Okay, so it's no secret that most of us here like Dean Lombardi. It's also no secret that he's made his share of questionable moves over the last couple years, though some trades which appeared to be baffling at the outset (Regehr for two second rounders, a fifth rounder for Loktionov) now appear to be, at worst, even. In the meantime, he's built a very strong team in Los Angeles, and he helped bring the Kings their first Stanley Cup last season.
So he's a good general manager, perhaps a great one. But compared to some of the other general managers in the league? He might be a freaking genius. At least, that's the way Scott Burnside made him look.
By now, you've probably read Burnside's account of how the 2014 U.S. Olympic hockey team was chosen. Lombardi was one of the eight general managers involved in this selection process. The others:
- David Poile, Nashville Predators (head GM)
- Stan Bowman, Chicago Blackhawks
- Dale Tallon, Florida Panthers
- Ray Shero, Pittsburgh Penguins
- Don Waddell, ex-Atlanta Thrashers
- Paul Holmgren, Philadelphia Flyers
- Brian Burke, Calgary Flames
Burnside's story has caused a bit of a firestorm, with the GMs' frank discussion of Bobby Ryan causing outrage among those who thought Ryan should have made the team easily... and somehow, outrage among some towards Burnside for reporting what was said in the presence of a reporter. Anyway, I'm not about to wade into that discussion, so let's go ahead and check out some of the important decisions Lombardi factored into.
All right, add a new term to the Jewels from the Crown glossary: "Yandle Manifesto."
The early discussion on Yandle portrayed him as barely an afterthought to make the team.
Keith Yandle is another lightning-rod player whom the coaches were not enthused about having on the roster.
With him the reward never seems to exceed the risk, Poile says.
However, Dean Lombardi came into one conference call with what we imagine was a 700 page doctrine on why the team should maybe, just maybe, look at Keith Yandle. According to Burnside, Lombardi took a focused look at Yandle's performance in situations where he needed to be responsible defensively. His opinion?
Why are we discounting this kid? This kid's right up there with Duncan Keith in terms of points over the past four years... If you ask our coaches, Yandle scares us more than [Kevin Shattenkirk.
He's not great defensively but he's not soft.
And the quotable:
If this kid was playing in New York, would we be embarrassed not to take him?
That feels like one part "Lombardi pushing against East Coast Bias", but one part "Making people think." Which is pretty much what Lombardi does with his trademark long quotes. Burnside explains that, at the end of the session, "Yandle has gone from being on the very edge of the roster discussion to a virtual lock in a matter of hours." All this despite Brian Burke comparing his report to both the New Testament and Gone with the Wind. Both classics!
Unfortunately, the coaches end up overruling Lombardi's research, stating that Cam Fowler has emerged as a "better all-around player" who "can play in more situations in their estimation." We don't get Lombardi's view of Fowler, but it's safe to say that he probably would've preferred Yandle. Yandle, of course, would end up (along with Kyle Okposo) as one of the two biggest snubs not named Bobby Ryan.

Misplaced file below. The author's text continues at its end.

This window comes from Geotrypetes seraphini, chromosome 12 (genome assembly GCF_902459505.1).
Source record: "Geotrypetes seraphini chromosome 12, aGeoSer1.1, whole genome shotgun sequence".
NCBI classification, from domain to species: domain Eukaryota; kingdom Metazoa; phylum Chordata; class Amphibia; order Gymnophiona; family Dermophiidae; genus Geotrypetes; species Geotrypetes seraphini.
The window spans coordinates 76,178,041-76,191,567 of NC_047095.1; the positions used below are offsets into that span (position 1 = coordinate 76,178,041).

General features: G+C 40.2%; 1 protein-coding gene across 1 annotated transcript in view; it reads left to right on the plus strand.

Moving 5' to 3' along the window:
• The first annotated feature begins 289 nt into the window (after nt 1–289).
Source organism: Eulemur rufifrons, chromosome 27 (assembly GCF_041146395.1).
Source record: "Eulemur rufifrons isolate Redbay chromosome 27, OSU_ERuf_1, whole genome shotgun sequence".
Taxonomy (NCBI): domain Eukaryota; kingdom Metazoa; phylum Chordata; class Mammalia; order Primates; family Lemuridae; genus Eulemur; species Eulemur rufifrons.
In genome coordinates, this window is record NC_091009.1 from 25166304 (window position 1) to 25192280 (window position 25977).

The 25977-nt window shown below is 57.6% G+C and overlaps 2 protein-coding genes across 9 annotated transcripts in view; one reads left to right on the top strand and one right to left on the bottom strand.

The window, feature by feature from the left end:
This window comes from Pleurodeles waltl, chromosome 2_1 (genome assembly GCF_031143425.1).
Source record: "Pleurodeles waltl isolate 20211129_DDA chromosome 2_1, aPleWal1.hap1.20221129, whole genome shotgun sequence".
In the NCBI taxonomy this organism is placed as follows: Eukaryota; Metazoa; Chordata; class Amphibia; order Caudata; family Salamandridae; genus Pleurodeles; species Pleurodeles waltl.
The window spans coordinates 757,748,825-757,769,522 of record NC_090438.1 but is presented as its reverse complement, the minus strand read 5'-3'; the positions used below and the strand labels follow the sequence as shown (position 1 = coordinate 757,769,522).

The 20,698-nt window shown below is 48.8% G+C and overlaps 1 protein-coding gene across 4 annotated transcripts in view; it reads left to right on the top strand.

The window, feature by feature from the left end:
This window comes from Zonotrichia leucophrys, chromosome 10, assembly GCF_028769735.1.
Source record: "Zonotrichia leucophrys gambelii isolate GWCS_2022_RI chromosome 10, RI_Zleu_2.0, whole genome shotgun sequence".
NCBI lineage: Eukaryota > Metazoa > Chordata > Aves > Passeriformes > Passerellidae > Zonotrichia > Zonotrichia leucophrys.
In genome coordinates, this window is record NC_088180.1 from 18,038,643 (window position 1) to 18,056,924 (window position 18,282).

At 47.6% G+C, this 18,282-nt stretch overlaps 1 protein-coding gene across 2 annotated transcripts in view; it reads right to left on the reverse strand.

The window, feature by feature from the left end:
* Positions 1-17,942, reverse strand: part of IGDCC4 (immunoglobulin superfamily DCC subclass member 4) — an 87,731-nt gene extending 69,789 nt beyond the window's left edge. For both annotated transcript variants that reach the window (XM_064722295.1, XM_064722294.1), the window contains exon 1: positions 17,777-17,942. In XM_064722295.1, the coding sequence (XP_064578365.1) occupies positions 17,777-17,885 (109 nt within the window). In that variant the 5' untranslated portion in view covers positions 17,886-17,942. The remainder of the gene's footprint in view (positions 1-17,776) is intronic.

We don't know whether Lombardi pushed for Johnson once the selection process gets to the critical final meeting, but we can hear his subtle change in perception over the first few months. It's a change that mirrors the general perception of Johnson over time.
Early on in the process? Lombardi goes to bat for his old player, despite trading him.
"This kid's a damn good player," says L.A. GM Dean Lombardi, who acquired Johnson from Carolina before dealing him to Columbus for Jeff Carter.
"It's not even close for me on whether this kid should be in our top five," he says. "No question."
A month later? Lombardi agrees that Johnson's play has hurt his cause quite a bit.
"If he knew where he was on this board right now, it would kill him."
During the aforementioned Yandle Sequence on the next conference call, it's clear that Johnson is no longer on Lombardi's radar. When the team has been narrowed to seven locks and one opening on D, he only has eyes for Yandle.
"Yandle is clearly the only guy that I would consider for this team. I started this trying to figure out why the kid isn't basically amongst the top six."
It was pretty much just a matter of assuring the other members of the braintrust that Quick would be healthy on schedule. Which he is. Of course, Dean doesn't get to decide whether Quick will start in net; that's a coaching call. According to Burnside, Quick was still the de facto starter as recently as November 25, or two weeks after his injury. A good few weeks back from injury could put him right back in the starter's spot for Sochi.
Dean Lombardi's place on the hierarchy of this selection committee is unclear, but it does appear that his opinions were glossed over to an extent. Lombardi's most enduring question was whether the team could afford to leave off the highest-scoring American defenseman, and the question spread to the forwards as well. Of course, the final squad left off both Yandle and Bobby Ryan, so clearly, the desire to build a complete well-rounded team outweighed the desire to load up on offense.
In short, Lombardi did his research, but he was overruled. Were the other GMs simply mocking him and ignoring his advice? Of course not, though it's a pretty hilarious image. Were the other GMs a little too conservative and unwilling to listen to a guy who built a Cup winner? Probably. Regardless, Lombardi appears to be winning in the court of public opinion. If the United States underachieves in Sochi, you'll be hearing about this again.